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“It just happens to be in the nature of knowledge that it cannot be conserved if it does not grow.”

7 Comments

  1. Terry says:

    The article is kind of a reverse explosion.

    A bunch of interesting ideas were imploded together and got squooshed into a single mass. Turn it this way and you see the notion that to keep ideas fresh, you need to constantly examine them. Turn it that way and there is a distinction between innovation and curiosity (when tilted one way, the distinction makes sense, but when tilted another way, the two look like the same thing). Look underneath and there is an organic/biological analogy that research, like a living organism, dies if it does not grow (mechanism unclear … needs an explicit model … preferably mathematical). Jutting out from the side is criticism of people who want to “know what we already know about a thing” (huh? … needs more context … criticizing someone eager to learn is odd). Buried deep inside and only partially peeking out is the value of “subversion” (a notion ripe for unethical exploitation by academic hate mongers).

    The grow-or-die idea sounds the most interesting. Need to be more explicit though. Is it two independent trends: old ideas fade and we need to produce new ideas to keep the total heap of ideas growing?; or is there an important interaction between the two trends?

    • I’m going to take that as a compliment. If it is a critique, it amounts to accusing a blog post of failing to be a book. Thanks. (And, yes, I should write that book.)

      To be clear: there is no implicit criticism of people who want to know what is already known. It is precisely that curiosity that the drive for “innovation” too often tramples.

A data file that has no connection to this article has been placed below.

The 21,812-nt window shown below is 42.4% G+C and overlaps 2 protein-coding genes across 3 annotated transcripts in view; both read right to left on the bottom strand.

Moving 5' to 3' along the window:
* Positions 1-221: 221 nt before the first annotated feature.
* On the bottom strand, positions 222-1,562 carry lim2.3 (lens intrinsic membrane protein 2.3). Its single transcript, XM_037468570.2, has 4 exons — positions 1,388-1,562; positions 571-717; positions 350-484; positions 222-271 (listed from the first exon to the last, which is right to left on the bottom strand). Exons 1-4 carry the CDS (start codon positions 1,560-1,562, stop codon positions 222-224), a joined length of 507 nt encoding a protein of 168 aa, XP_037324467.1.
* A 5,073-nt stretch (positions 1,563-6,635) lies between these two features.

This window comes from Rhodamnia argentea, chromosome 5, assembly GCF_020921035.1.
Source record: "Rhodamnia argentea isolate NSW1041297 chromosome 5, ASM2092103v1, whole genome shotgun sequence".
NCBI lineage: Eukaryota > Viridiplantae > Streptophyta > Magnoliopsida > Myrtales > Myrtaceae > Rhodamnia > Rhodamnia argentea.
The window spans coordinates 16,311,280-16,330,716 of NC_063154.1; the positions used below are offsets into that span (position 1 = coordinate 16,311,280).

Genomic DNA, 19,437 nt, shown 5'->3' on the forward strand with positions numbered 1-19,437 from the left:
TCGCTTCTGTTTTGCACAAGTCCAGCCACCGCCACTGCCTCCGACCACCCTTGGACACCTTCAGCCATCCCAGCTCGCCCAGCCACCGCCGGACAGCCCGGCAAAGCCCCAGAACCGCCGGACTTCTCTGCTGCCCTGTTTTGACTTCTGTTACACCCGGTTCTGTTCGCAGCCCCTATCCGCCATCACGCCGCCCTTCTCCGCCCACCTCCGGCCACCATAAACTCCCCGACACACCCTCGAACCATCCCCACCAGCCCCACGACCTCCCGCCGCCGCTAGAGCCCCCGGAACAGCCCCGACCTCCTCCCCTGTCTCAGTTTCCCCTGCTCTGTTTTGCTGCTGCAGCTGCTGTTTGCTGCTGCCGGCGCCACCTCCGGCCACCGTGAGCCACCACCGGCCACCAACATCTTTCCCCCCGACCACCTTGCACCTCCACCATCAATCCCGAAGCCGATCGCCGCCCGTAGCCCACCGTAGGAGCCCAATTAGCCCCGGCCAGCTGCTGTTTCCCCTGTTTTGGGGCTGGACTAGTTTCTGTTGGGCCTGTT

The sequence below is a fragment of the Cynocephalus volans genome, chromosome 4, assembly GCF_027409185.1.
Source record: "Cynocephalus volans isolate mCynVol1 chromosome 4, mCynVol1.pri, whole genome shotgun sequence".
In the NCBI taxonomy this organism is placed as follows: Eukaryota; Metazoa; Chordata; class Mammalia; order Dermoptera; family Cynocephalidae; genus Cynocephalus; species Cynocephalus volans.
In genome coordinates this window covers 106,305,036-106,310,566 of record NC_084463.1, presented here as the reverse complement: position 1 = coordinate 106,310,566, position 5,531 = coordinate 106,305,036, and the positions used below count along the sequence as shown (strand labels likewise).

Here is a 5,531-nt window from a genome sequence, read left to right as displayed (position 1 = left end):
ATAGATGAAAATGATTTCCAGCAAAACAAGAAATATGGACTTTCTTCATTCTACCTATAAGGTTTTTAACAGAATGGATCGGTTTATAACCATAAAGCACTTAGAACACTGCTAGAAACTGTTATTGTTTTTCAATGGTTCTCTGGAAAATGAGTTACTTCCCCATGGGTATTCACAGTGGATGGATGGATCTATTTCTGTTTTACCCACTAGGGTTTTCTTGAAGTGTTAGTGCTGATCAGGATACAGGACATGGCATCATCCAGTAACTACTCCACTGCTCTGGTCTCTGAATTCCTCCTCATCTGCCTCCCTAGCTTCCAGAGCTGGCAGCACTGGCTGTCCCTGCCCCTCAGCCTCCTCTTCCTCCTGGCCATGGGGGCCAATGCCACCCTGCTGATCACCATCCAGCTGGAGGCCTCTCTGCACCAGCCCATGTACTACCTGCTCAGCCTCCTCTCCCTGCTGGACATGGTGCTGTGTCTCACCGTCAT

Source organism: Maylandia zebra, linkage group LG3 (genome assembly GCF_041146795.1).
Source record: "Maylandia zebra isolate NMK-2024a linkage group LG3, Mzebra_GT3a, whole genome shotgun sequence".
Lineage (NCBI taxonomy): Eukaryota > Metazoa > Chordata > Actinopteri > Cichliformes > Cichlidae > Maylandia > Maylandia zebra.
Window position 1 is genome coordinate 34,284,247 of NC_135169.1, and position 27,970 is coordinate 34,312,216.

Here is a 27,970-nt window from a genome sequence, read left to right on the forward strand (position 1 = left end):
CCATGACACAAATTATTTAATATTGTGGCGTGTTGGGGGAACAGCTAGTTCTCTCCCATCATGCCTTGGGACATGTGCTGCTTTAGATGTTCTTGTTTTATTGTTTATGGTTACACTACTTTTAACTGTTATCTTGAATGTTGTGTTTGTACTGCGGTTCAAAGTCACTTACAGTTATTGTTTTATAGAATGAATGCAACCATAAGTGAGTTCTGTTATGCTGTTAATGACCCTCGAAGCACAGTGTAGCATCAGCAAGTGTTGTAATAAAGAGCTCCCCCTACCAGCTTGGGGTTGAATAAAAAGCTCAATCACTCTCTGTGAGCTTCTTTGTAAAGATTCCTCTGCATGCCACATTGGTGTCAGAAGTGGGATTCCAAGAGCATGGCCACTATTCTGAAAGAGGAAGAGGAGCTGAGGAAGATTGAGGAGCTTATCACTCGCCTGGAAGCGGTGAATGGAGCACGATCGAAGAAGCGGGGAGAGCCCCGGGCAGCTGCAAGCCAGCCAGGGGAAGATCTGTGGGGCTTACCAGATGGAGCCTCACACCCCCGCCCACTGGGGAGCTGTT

• Dzhaughn says:

        Please do write that book! Or at least find for us something similar that has already been written.

      • Terry says:

        It wasn’t meant as a critique. Nor as a compliment. It was just my reaction. Very much a FWIW comment.

        I thought about writing something about the grow-or-die point, but I realized I didn’t really understand it. What I did understand was that there were a lot of ideas in the post, many interesting.

  2. jim says:

    I dont think curiosity is viewed as subversive generally. Its actually viewed as just plain stupid. Why would you be curious about or interested in something when its easier to just make a pile of cash, watch football and drink beer?

  3. David says:

    Curiosity is creativity. They don’t seem to me to be two separate entities altogether. One helps the others.

  4. Mikhail Shubin says:

    Yes, this article was a great read

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